the latter ignored the demand. (Note: the said demand letter was not presented as evidence) Hence, 18
cases for the violation of BP 22 were filed against Domagsang.

RTC Ruling as affirmed by CA:


Petitioner was convicted by the Regional Trial Court of Makati of having violated Anti-Bouncing Check
Law, on eighteen (18) counts, and sentenced her to suffer the penalty of One (1) Year imprisonment for
each count. The judgment, when appealed to the Court of Appeals was affirmed in toto by the appellate
court. A petition for certiorari was filed by petitioner to SC.

Defense raised by Domagsang:

There was no proper written letter of demand served upon her person, thus she must not be charged for
the violation of BP 22. According to Domagsang, even if she was informed of the dishonour by Garcia
through a telephone call, the same is not sufficient to convict her.

SC Ruling:

On the question of whether or not lack of written letter of demand will acquit her from the criminal
violation, the SC ruled in the positive. Note: SC enumerated some provisions of BP 22. For further
reading, please see Sections. 1 3.

Ratio / Doctrine:

To secure conviction for the vilation of BP 22, the prosecution must establish the fact that the
check was dishonoured AND that the accused has been notified in writing of the fact of
dishonour.

While, indeed, Section 2 of B.P. 22 does not state that the notice of dishonor be in writing, taken in
conjunction, however, with Section 3 of the law, i.e., "that where there are no sufficient funds in or credit
with such drawee bank, such fact shall always be explicitly stated in the notice of dishonor or refusal," a
mere oral notice or demand to pay would appear to be insufficient for conviction under the law.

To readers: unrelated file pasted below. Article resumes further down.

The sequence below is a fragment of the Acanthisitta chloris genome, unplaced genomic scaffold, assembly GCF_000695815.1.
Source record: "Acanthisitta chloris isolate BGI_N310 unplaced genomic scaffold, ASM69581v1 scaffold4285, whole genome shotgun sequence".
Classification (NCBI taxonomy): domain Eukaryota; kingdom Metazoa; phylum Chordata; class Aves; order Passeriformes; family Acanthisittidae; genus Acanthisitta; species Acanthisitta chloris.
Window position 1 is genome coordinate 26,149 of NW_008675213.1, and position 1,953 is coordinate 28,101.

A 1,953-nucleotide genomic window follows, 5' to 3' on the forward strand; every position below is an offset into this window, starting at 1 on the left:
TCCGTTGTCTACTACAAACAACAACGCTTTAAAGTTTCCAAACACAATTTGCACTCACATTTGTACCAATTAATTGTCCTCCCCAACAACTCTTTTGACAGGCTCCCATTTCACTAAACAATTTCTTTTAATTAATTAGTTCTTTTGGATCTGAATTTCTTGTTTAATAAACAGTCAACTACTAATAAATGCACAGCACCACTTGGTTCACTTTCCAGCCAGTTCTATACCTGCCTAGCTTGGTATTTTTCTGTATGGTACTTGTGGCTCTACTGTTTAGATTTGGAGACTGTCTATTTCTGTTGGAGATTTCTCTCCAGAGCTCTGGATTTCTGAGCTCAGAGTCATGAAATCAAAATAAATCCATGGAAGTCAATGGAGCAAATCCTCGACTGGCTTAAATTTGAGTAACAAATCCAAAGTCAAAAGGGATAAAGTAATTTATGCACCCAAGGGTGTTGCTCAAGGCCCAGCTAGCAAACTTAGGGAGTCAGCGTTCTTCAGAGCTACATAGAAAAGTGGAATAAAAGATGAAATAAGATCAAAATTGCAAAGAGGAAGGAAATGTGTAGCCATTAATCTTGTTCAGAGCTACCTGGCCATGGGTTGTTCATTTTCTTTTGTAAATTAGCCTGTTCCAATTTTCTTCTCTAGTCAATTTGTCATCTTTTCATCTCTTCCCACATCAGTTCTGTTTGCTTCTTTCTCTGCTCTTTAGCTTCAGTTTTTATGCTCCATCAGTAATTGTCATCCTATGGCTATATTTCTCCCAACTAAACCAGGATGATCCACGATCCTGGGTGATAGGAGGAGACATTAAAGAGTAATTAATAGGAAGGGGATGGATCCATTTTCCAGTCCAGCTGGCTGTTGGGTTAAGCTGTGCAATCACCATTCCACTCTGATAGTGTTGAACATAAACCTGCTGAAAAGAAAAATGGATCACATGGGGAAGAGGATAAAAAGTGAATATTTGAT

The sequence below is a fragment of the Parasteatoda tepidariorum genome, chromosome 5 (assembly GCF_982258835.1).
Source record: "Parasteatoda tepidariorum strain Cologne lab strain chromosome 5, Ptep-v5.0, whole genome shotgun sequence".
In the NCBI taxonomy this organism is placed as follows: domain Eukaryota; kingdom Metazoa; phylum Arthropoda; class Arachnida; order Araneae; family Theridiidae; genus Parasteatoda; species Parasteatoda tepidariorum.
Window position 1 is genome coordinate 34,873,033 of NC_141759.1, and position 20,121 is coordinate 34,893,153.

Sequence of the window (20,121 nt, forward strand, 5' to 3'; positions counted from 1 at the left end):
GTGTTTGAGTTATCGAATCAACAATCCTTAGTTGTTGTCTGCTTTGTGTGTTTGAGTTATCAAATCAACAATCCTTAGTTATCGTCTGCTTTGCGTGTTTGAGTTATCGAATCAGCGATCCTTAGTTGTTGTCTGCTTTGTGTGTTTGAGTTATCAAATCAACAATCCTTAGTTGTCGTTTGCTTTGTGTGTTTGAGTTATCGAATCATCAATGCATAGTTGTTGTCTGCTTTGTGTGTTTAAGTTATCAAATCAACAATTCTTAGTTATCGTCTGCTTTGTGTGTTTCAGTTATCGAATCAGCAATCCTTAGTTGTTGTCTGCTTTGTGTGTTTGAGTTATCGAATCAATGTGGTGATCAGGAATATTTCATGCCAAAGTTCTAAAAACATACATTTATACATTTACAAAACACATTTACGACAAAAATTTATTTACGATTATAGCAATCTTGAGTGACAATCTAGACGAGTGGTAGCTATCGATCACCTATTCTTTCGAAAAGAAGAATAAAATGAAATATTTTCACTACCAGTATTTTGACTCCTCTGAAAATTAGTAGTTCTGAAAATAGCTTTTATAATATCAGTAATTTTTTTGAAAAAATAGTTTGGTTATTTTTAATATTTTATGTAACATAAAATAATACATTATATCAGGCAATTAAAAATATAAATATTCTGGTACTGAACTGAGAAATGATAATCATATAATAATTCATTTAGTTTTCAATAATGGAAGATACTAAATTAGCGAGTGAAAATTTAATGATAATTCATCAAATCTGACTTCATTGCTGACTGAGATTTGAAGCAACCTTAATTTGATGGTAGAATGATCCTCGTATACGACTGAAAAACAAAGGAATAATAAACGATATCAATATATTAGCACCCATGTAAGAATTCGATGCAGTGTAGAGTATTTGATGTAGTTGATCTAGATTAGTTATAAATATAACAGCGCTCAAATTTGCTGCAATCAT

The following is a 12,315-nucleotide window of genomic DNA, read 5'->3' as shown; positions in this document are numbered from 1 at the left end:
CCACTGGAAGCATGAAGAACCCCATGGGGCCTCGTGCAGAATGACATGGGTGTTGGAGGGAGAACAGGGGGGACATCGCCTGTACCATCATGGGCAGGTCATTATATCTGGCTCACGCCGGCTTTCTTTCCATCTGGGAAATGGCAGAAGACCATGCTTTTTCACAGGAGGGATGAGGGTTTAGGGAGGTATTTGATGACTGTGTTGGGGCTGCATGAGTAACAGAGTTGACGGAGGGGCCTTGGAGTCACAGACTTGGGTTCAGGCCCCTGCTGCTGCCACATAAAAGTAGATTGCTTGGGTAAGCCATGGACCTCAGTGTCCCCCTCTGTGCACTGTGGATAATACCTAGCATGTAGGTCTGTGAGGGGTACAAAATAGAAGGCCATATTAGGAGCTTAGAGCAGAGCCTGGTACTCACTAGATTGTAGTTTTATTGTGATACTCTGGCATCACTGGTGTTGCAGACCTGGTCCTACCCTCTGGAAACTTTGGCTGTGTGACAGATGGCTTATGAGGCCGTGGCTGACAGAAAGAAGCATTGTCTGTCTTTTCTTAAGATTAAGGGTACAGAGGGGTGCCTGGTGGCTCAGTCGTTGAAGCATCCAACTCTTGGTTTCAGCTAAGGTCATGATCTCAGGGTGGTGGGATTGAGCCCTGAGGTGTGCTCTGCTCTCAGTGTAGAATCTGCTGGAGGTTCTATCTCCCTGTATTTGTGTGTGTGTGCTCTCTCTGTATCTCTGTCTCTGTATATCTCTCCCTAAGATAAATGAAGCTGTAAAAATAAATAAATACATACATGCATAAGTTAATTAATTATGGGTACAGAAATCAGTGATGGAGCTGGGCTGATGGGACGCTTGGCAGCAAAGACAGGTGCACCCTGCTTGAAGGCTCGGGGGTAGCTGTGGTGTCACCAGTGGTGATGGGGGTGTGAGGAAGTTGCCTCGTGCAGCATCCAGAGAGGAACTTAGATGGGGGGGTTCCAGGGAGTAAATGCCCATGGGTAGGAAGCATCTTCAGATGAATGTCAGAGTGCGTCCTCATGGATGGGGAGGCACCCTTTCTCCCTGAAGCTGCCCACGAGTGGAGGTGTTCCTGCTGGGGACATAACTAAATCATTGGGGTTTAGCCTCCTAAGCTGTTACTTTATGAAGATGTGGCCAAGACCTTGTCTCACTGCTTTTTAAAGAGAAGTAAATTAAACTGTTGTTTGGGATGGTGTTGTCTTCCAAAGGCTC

The Court is convinced that both the spirit and letter of the Bouncing Checks Law would require for the
act to be punished thereunder not only that the accused issued a check that is dishonored, but that
likewise the accused has actually been notified in writing of the fact of dishonour.

Evidently, the appellate court did not give weight and credence to the assertion that a demand letter was
sent by a counsel of the complainant because of the failure of the prosecution to formally offer it in
evidence. Courts are bound to consider as part of the evidence only those which are formally offered,for
judges must base their findings strictly on the evidence submitted by the parties at the trial. Without the
written notice of dishonor, there can be no basis, considering what has heretofore been said, for
establishing the presence of "actual knowledge of insufficiency of funds.

Related Doctrine:

There is no prima facie presumption of the knowledge of dishonour in BP 22, thus notice of
dishonour (written) is required to secure conviction.

The law enumerates the elements of the crime to be :

(1) the making, drawing and issuance of any check to apply for account or for value;
(2) the knowledge of the maker, drawer, or issuer that at the time of issue he does not have sufficient
funds in or credit with the drawee bank for the payment of the check in full upon its presentment;
and
(3) the subsequent dishonor of the check by the drawee bank for insufficiency of funds or credit or
dishonor for the same reason had not the drawer, without any valid cause, ordered the bank to
stop payment.

There is deemed to be a prima facie evidence of knowledge on the part of the maker, drawer or issuer of
insufficiency of funds in or credit with the drawee bank of the check issued if the dishonored check is
presented within 90 days from the date of the check and the maker or drawer fails to pay thereon or to
make arrangement with the drawee bank for that purpose.

The statute has created the prima facie presumption evidently because "knowledge" which involves a
state of mind would be difficult to establish. The presumption does not hold, however, when the maker,
drawer or issuer of the check pays the holder thereof the amount due thereon or makes arrangement for